• Scalp scrapings - including hairs and hair fragments - should, wherever possible, be used as the primary method of detection. At least 5 mm2 of skin flakes and hair should be obtained wherever possible.
    • This may be difficult (some children may not tolerate the plucking) and the second-line approach is to use sterile brushes (such as disposable toothbrushes).
    • Any treatment cream should be wiped off before sampling.
    • Do not refrigerate samples: keep at room temperature.
    • Cultures should be repeated after therapy.
  • Microscopy and culture:
    • Routine direct microscopy takes 24 hours (depending on the laboratory). Microscopic examination of the infected hairs may provide immediate confirmation of the diagnosis of ringworm and establishes whether the fungus is small-spore or large-spore, etc.
    • Culture may take several weeks. Culture provides precise identification of the species (for epidemiological purposes).
  • Conventional sampling of a kerion (pus-filled boggy mass which looks like a bacterial abscess) can be difficult. Negative results are not uncommon in these cases.
  • Include any treatment, animal contact and overseas travel in the details on the request form.
  • Scrape material directly on to special black cards provided by the laboratory.
  • Send samples for microscopy (results available within 24 hours) and culture (takes 2-3 weeks).
  • Treatment of tinea capitis can be carried out in primary care and, for most cases, it is not necessary to refer children to a dermatologist. It is usual to delay treatment until the diagnosis is confirmed by laboratory procedures, including culture. However, in high-risk populations, in the presence of a kerion or typical features of scaling, lymphadenopathy and alopecia, it may be justified to start treatment immediately.
  • There is no currently approved treatment for tinea capitis in childhood in the UK apart from griseofulvin. However, there are a number of options.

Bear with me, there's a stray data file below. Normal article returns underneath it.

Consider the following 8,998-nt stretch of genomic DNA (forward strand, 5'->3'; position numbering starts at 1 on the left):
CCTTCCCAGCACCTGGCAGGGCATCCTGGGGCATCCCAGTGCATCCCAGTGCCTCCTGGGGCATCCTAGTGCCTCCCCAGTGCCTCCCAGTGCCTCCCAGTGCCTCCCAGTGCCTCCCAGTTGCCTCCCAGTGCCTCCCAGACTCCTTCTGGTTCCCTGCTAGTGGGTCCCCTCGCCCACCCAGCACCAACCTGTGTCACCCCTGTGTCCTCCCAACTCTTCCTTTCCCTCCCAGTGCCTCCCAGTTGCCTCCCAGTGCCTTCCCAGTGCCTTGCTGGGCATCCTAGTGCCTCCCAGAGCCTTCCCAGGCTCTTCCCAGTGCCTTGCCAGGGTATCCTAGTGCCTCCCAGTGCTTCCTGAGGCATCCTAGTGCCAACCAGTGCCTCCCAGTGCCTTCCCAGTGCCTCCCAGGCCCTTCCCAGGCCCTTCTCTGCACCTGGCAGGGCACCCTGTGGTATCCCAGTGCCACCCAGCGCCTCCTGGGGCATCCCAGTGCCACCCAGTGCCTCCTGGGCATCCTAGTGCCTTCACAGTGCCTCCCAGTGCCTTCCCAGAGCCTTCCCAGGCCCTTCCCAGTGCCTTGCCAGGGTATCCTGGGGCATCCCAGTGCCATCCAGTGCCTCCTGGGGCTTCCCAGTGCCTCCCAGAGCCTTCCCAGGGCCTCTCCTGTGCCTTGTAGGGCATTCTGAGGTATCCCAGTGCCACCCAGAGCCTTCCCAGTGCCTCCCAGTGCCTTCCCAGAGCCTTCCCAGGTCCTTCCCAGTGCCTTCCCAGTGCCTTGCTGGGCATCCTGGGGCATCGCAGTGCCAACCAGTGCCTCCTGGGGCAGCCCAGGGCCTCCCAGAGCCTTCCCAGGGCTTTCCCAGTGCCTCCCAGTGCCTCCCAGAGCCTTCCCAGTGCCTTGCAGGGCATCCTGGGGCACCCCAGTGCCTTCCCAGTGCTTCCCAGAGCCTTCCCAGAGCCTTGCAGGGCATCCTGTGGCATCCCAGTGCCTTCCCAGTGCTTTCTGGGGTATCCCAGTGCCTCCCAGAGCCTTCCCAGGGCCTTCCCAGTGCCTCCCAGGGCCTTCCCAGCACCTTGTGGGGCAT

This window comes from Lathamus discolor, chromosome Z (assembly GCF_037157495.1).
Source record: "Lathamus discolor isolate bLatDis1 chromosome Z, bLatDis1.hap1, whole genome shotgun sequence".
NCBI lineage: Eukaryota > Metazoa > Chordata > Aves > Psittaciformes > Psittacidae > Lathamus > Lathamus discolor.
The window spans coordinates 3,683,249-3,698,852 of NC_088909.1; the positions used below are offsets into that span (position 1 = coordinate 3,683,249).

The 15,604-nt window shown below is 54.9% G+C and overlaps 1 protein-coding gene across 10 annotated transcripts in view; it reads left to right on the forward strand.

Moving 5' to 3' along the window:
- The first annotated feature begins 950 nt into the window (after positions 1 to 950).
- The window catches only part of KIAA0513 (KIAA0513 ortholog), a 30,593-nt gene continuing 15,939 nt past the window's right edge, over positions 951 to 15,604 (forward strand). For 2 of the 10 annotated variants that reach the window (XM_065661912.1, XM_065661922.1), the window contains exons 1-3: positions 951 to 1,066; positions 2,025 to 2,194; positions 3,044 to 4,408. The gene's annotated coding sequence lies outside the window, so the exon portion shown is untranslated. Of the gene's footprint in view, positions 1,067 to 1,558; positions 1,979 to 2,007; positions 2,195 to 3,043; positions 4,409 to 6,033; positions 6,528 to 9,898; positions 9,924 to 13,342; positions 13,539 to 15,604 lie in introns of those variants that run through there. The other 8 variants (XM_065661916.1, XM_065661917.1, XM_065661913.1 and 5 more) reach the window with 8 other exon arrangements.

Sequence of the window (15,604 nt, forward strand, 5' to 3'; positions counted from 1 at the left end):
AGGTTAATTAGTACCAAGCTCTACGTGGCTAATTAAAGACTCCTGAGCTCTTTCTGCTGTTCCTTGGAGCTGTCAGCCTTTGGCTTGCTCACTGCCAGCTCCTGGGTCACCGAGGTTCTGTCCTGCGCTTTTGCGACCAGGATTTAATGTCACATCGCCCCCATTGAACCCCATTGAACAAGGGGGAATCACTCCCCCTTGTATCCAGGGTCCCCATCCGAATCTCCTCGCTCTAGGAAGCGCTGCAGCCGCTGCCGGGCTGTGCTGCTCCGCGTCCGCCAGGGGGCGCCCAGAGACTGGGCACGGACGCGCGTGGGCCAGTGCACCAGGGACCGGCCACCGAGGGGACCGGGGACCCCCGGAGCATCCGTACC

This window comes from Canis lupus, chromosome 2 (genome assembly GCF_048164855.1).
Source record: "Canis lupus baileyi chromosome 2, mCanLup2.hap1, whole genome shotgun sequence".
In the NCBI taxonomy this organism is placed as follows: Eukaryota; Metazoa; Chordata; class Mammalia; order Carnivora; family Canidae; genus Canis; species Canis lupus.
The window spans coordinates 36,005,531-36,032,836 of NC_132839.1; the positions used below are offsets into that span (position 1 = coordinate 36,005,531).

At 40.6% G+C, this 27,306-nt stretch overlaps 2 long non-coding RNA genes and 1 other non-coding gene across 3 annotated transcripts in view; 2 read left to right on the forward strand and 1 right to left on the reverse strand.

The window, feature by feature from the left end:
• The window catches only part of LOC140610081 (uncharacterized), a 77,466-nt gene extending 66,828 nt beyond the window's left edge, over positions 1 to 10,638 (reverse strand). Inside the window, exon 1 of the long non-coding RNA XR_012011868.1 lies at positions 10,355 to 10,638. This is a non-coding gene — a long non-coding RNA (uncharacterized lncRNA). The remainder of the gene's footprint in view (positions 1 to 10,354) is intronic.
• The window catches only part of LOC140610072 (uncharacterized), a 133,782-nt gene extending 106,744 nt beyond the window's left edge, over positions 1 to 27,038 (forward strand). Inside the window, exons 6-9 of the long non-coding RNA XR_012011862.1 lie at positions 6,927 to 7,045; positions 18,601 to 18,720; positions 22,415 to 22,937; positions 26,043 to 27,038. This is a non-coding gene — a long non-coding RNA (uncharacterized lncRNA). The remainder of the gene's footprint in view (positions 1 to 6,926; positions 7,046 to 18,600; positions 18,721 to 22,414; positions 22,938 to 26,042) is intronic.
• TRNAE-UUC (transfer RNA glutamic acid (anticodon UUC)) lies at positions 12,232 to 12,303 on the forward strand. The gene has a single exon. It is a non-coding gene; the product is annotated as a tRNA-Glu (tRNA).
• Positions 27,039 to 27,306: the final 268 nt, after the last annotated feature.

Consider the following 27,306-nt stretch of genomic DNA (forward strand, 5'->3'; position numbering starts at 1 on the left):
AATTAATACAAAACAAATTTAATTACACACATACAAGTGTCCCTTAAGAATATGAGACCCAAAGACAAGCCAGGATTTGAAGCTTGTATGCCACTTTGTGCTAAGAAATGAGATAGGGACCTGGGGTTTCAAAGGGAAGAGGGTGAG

Options for treatment

Treatment options in the following clinical scenarios:

Confirmed infection

  • Children - griseofulvin (1 month-12 years 15-20 mg/kg, maximum 1 g) once daily or in divided doses in patients with T. tonsurans infection. The duration of treatment is 6-8 weeks. A UK liquid paediatric formulation of griseofulvin was originally made available but the licence was revoked in 2013. However, crushed tablets or suspensions of crushed tablets can be used. It provides broad cover for all the different organisms that cause tinea capitis.[10] 
  • Terbinafine (unlicensed use) is now well documented as a treatment for trichophyton infections, particularly those caused by T. tonsurans; the duration of treatment is four weeks. It is equivalent to griseofulvin given for eight weeks and it is increasingly recommended as the first treatment for T.tonsurans infections. Its use in Microsporum spp. infections is uncertain.
  • Itraconazole and fluconazole are alternatives, particularly with Microsporum spp. infections.
  • Topical treatment (usually selenium sulfide or ketoconazole shampoo but, occasionally, also topical antifungals like terbinafine cream) is recommended at least twice-weekly during the first two weeks of therapy, to minimise transmission to others.
  • Children on treatment should NOT be kept off school unless their clinical condition warrants it (for example, a severe kerion).
Antifungals for tinea capitis[2][10] 
Antifungal agent
Daily dosage (weekly or intermittent dosage)
Griseofulvin15 -20 mg/kg/day for T. tonsurans).
Terbinafine10-20 kg 62.5 mg, 20-40 kg 125 mg, >40 kg 250 mg - all daily.
Itraconazole2-4 mg/kg/day. Some data suggest that 5 mg/kg in weekly pulses each month is effective - 2-3 pulses.
Fluconazole2-5 mg/kg/day. Weekly treatment with 8 mg/kg may be as effective.
NB: there is no paediatric licence for this indication at present for any of the agents except griseofulvin.
The doses recommended are based on non-comparative trial data.

Carriers

  • Do not generally need oral antifungals.
  • They are given a topical preparation such as selenium sulfide shampoo at least twice-weekly.
  • However, if there is heavy growth of dermatophytes from scalp brushes taken from children with clinically normal scalps, they should be treated with oral therapy as for infected cases.

Children in contact with tinea capitis

  • Should be examined very carefully for signs of infection (may be just a few visible broken hairs).
  • If infected hairs are seen and confirmed by mycological examination, the children should receive oral therapy.